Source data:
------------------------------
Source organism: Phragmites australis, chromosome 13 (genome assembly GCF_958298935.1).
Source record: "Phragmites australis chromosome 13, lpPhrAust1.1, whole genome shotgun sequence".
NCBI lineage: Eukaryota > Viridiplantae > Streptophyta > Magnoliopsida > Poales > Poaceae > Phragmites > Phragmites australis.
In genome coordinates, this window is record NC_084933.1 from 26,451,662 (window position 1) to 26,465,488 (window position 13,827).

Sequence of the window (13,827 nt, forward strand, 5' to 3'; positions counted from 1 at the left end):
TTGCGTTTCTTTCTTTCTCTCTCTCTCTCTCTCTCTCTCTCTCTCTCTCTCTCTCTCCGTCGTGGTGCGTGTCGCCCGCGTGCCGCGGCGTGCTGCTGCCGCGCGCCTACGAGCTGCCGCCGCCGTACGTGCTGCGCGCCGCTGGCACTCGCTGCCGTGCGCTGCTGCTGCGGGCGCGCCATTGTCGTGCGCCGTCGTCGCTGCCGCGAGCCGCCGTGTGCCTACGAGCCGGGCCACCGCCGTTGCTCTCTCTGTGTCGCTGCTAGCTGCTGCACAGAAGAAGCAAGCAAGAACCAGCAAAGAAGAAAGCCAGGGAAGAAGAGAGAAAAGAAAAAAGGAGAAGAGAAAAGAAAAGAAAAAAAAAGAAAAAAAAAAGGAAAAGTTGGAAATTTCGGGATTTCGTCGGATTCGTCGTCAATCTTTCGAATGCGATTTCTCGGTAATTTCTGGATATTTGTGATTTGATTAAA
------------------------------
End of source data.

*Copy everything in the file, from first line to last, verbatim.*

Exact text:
Source organism: Phragmites australis, chromosome 13 (genome assembly GCF_958298935.1).
Source record: "Phragmites australis chromosome 13, lpPhrAust1.1, whole genome shotgun sequence".
NCBI lineage: Eukaryota > Viridiplantae > Streptophyta > Magnoliopsida > Poales > Poaceae > Phragmites > Phragmites australis.
In genome coordinates, this window is record NC_084933.1 from 26,451,662 (window position 1) to 26,465,488 (window position 13,827).

Sequence of the window (13,827 nt, forward strand, 5' to 3'; positions counted from 1 at the left end):
TTGCGTTTCTTTCTTTCTCTCTCTCTCTCTCTCTCTCTCTCTCTCTCTCTCTCTCTCCGTCGTGGTGCGTGTCGCCCGCGTGCCGCGGCGTGCTGCTGCCGCGCGCCTACGAGCTGCCGCCGCCGTACGTGCTGCGCGCCGCTGGCACTCGCTGCCGTGCGCTGCTGCTGCGGGCGCGCCATTGTCGTGCGCCGTCGTCGCTGCCGCGAGCCGCCGTGTGCCTACGAGCCGGGCCACCGCCGTTGCTCTCTCTGTGTCGCTGCTAGCTGCTGCACAGAAGAAGCAAGCAAGAACCAGCAAAGAAGAAAGCCAGGGAAGAAGAGAGAAAAGAAAAAAGGAGAAGAGAAAAGAAAAGAAAAAAAAAGAAAAAAAAAAGGAAAAGTTGGAAATTTCGGGATTTCGTCGGATTCGTCGTCAATCTTTCGAATGCGATTTCTCGGTAATTTCTGGATATTTGTGATTTGATTAAA